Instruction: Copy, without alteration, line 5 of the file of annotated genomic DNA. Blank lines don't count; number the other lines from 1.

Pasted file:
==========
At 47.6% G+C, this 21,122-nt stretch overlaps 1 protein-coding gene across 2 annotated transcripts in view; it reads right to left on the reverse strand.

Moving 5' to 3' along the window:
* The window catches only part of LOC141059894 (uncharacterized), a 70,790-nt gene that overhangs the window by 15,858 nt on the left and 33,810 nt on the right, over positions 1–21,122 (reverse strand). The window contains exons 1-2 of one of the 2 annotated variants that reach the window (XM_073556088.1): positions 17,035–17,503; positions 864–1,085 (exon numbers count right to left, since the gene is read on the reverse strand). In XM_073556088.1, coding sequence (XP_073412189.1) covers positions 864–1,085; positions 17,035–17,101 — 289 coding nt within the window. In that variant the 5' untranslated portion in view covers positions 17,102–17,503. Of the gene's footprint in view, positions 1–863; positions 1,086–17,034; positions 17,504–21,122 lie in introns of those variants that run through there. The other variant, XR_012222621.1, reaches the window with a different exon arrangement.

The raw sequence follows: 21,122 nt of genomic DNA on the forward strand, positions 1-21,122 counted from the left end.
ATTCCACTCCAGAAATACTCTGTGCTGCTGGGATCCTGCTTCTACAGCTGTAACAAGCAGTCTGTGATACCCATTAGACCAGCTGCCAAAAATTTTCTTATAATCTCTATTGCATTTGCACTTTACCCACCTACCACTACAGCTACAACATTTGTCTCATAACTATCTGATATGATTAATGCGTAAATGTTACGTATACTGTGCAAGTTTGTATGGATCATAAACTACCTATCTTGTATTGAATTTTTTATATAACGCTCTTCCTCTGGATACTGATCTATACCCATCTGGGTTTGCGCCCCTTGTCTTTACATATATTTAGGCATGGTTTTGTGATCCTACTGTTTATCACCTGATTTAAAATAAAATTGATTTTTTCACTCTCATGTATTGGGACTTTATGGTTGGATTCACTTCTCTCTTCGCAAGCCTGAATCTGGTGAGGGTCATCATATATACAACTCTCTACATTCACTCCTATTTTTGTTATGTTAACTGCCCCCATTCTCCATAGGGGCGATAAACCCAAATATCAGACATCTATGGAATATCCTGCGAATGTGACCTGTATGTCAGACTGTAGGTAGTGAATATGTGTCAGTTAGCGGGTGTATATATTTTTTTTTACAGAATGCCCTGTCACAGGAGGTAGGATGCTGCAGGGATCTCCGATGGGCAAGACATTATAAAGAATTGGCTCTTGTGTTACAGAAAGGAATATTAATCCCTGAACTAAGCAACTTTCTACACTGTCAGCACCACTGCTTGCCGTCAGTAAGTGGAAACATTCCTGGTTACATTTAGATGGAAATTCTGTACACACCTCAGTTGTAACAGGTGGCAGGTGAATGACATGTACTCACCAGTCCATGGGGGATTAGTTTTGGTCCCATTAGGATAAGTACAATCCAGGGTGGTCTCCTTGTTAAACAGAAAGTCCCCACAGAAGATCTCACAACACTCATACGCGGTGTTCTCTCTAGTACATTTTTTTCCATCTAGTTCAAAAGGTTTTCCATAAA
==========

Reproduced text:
ATTCCACTCCAGAAATACTCTGTGCTGCTGGGATCCTGCTTCTACAGCTGTAACAAGCAGTCTGTGATACCCATTAGACCAGCTGCCAAAAATTTTCTTATAATCTCTATTGCATTTGCACTTTACCCACCTACCACTACAGCTACAACATTTGTCTCATAACTATCTGATATGATTAATGCGTAAATGTTACGTATACTGTGCAAGTTTGTATGGATCATAAACTACCTATCTTGTATTGAATTTTTTATATAACGCTCTTCCTCTGGATACTGATCTATACCCATCTGGGTTTGCGCCCCTTGTCTTTACATATATTTAGGCATGGTTTTGTGATCCTACTGTTTATCACCTGATTTAAAATAAAATTGATTTTTTCACTCTCATGTATTGGGACTTTATGGTTGGATTCACTTCTCTCTTCGCAAGCCTGAATCTGGTGAGGGTCATCATATATACAACTCTCTACATTCACTCCTATTTTTGTTATGTTAACTGCCCCCATTCTCCATAGGGGCGATAAACCCAAATATCAGACATCTATGGAATATCCTGCGAATGTGACCTGTATGTCAGACTGTAGGTAGTGAATATGTGTCAGTTAGCGGGTGTATATATTTTTTTTTACAGAATGCCCTGTCACAGGAGGTAGGATGCTGCAGGGATCTCCGATGGGCAAGACATTATAAAGAATTGGCTCTTGTGTTACAGAAAGGAATATTAATCCCTGAACTAAGCAACTTTCTACACTGTCAGCACCACTGCTTGCCGTCAGTAAGTGGAAACATTCCTGGTTACATTTAGATGGAAATTCTGTACACACCTCAGTTGTAACAGGTGGCAGGTGAATGACATGTACTCACCAGTCCATGGGGGATTAGTTTTGGTCCCATTAGGATAAGTACAATCCAGGGTGGTCTCCTTGTTAAACAGAAAGTCCCCACAGAAGATCTCACAACACTCATACGCGGTGTTCTCTCTAGTACATTTTTTTCCATCTAGTTCAAAAGGTTTTCCATAAA